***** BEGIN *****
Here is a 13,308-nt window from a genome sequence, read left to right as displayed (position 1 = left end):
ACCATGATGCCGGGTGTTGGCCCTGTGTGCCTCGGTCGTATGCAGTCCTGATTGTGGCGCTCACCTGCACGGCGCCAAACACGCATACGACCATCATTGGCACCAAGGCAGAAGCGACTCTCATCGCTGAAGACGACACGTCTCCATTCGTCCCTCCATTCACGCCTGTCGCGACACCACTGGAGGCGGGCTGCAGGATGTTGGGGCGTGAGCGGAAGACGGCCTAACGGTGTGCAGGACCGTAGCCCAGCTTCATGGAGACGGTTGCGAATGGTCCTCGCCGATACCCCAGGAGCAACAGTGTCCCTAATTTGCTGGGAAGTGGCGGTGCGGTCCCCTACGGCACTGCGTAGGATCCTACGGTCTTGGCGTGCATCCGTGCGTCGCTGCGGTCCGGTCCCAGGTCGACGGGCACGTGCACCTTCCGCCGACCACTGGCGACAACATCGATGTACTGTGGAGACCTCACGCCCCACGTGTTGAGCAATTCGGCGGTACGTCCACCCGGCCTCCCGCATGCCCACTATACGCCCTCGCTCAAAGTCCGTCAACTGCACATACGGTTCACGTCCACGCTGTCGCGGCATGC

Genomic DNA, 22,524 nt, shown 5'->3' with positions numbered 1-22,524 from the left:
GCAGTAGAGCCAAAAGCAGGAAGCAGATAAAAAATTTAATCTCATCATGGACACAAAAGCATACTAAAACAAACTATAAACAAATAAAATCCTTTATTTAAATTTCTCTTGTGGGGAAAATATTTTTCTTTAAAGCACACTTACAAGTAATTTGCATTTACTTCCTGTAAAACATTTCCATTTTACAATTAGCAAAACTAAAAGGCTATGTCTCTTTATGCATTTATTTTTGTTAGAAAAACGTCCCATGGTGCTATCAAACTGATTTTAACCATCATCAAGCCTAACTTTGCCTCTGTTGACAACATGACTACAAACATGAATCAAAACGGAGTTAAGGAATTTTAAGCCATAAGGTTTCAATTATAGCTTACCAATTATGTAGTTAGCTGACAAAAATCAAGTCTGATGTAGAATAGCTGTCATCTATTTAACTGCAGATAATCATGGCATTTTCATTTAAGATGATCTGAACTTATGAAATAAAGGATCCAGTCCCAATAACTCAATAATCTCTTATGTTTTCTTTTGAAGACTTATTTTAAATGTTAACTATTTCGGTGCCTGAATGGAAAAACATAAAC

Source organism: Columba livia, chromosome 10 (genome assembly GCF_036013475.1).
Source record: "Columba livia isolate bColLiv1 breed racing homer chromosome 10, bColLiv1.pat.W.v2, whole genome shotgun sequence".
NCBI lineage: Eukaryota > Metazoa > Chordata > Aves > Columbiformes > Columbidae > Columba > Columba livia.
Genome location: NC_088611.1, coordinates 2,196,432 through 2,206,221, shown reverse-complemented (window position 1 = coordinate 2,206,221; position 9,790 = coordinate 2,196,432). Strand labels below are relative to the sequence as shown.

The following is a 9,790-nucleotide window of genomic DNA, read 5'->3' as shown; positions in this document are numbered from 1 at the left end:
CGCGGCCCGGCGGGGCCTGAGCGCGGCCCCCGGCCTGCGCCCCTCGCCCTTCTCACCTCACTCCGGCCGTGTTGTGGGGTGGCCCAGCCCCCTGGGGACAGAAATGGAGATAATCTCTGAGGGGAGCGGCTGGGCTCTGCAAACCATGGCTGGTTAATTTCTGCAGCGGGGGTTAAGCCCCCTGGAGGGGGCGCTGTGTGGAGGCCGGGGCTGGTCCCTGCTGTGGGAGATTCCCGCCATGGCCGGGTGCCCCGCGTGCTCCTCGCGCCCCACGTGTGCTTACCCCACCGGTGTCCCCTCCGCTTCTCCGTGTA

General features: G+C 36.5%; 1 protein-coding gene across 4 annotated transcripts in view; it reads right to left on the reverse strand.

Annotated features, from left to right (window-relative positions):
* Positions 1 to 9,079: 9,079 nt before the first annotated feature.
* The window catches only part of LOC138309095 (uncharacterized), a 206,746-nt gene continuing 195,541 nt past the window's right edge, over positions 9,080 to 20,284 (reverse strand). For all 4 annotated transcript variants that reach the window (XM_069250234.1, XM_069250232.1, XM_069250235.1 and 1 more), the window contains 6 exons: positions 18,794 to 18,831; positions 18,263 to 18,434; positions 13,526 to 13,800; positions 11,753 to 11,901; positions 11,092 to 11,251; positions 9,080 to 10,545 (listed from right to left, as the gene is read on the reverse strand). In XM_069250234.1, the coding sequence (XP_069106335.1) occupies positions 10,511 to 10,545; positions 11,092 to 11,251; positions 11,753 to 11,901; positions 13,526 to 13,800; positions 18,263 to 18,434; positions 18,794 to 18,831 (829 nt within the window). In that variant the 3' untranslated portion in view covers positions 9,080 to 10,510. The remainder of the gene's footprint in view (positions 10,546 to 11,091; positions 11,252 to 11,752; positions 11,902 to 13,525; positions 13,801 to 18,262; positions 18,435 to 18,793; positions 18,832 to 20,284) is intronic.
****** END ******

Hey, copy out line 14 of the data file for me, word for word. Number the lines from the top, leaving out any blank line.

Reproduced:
* The window catches only part of LOC138309095 (uncharacterized), a 206,746-nt gene continuing 195,541 nt past the window's right edge, over positions 9,080 to 20,284 (reverse strand). For all 4 annotated transcript variants that reach the window (XM_069250234.1, XM_069250232.1, XM_069250235.1 and 1 more), the window contains 6 exons: positions 18,794 to 18,831; positions 18,263 to 18,434; positions 13,526 to 13,800; positions 11,753 to 11,901; positions 11,092 to 11,251; positions 9,080 to 10,545 (listed from right to left, as the gene is read on the reverse strand). In XM_069250234.1, the coding sequence (XP_069106335.1) occupies positions 10,511 to 10,545; positions 11,092 to 11,251; positions 11,753 to 11,901; positions 13,526 to 13,800; positions 18,263 to 18,434; positions 18,794 to 18,831 (829 nt within the window). In that variant the 3' untranslated portion in view covers positions 9,080 to 10,510. The remainder of the gene's footprint in view (positions 10,546 to 11,091; positions 11,252 to 11,752; positions 11,902 to 13,525; positions 13,801 to 18,262; positions 18,435 to 18,793; positions 18,832 to 20,284) is intronic.